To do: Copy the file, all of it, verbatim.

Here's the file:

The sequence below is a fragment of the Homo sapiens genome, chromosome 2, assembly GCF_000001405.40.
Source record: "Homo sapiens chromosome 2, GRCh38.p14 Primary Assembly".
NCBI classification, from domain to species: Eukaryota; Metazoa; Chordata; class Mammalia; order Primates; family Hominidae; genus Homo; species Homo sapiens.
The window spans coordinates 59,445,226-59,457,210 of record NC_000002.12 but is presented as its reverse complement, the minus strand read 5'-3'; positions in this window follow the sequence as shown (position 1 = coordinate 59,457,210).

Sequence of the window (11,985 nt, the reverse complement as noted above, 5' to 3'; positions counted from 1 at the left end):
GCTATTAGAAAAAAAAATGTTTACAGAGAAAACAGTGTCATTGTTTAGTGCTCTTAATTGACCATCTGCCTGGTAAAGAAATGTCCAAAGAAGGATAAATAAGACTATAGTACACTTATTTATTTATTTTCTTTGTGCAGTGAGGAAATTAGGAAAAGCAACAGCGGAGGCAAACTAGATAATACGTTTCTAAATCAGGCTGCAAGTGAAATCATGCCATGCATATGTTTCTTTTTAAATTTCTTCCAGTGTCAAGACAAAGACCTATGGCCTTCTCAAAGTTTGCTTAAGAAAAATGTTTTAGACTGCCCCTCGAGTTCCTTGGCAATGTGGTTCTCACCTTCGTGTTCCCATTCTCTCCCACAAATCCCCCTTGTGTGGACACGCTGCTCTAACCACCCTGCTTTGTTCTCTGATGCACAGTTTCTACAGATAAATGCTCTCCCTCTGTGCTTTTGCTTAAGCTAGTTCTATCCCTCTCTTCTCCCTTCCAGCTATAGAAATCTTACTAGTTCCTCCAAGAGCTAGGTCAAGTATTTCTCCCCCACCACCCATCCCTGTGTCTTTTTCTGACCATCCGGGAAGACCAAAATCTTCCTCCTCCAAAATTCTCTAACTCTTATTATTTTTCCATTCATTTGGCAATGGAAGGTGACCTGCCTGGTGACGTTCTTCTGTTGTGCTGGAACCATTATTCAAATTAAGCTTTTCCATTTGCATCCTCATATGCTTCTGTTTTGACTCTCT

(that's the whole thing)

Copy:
The sequence below is a fragment of the Homo sapiens genome, chromosome 2, assembly GCF_000001405.40.
Source record: "Homo sapiens chromosome 2, GRCh38.p14 Primary Assembly".
NCBI classification, from domain to species: Eukaryota; Metazoa; Chordata; class Mammalia; order Primates; family Hominidae; genus Homo; species Homo sapiens.
The window spans coordinates 59,445,226-59,457,210 of record NC_000002.12 but is presented as its reverse complement, the minus strand read 5'-3'; positions in this window follow the sequence as shown (position 1 = coordinate 59,457,210).

Sequence of the window (11,985 nt, the reverse complement as noted above, 5' to 3'; positions counted from 1 at the left end):
GCTATTAGAAAAAAAAATGTTTACAGAGAAAACAGTGTCATTGTTTAGTGCTCTTAATTGACCATCTGCCTGGTAAAGAAATGTCCAAAGAAGGATAAATAAGACTATAGTACACTTATTTATTTATTTTCTTTGTGCAGTGAGGAAATTAGGAAAAGCAACAGCGGAGGCAAACTAGATAATACGTTTCTAAATCAGGCTGCAAGTGAAATCATGCCATGCATATGTTTCTTTTTAAATTTCTTCCAGTGTCAAGACAAAGACCTATGGCCTTCTCAAAGTTTGCTTAAGAAAAATGTTTTAGACTGCCCCTCGAGTTCCTTGGCAATGTGGTTCTCACCTTCGTGTTCCCATTCTCTCCCACAAATCCCCCTTGTGTGGACACGCTGCTCTAACCACCCTGCTTTGTTCTCTGATGCACAGTTTCTACAGATAAATGCTCTCCCTCTGTGCTTTTGCTTAAGCTAGTTCTATCCCTCTCTTCTCCCTTCCAGCTATAGAAATCTTACTAGTTCCTCCAAGAGCTAGGTCAAGTATTTCTCCCCCACCACCCATCCCTGTGTCTTTTTCTGACCATCCGGGAAGACCAAAATCTTCCTCCTCCAAAATTCTCTAACTCTTATTATTTTTCCATTCATTTGGCAATGGAAGGTGACCTGCCTGGTGACGTTCTTCTGTTGTGCTGGAACCATTATTCAAATTAAGCTTTTCCATTTGCATCCTCATATGCTTCTGTTTTGACTCTCT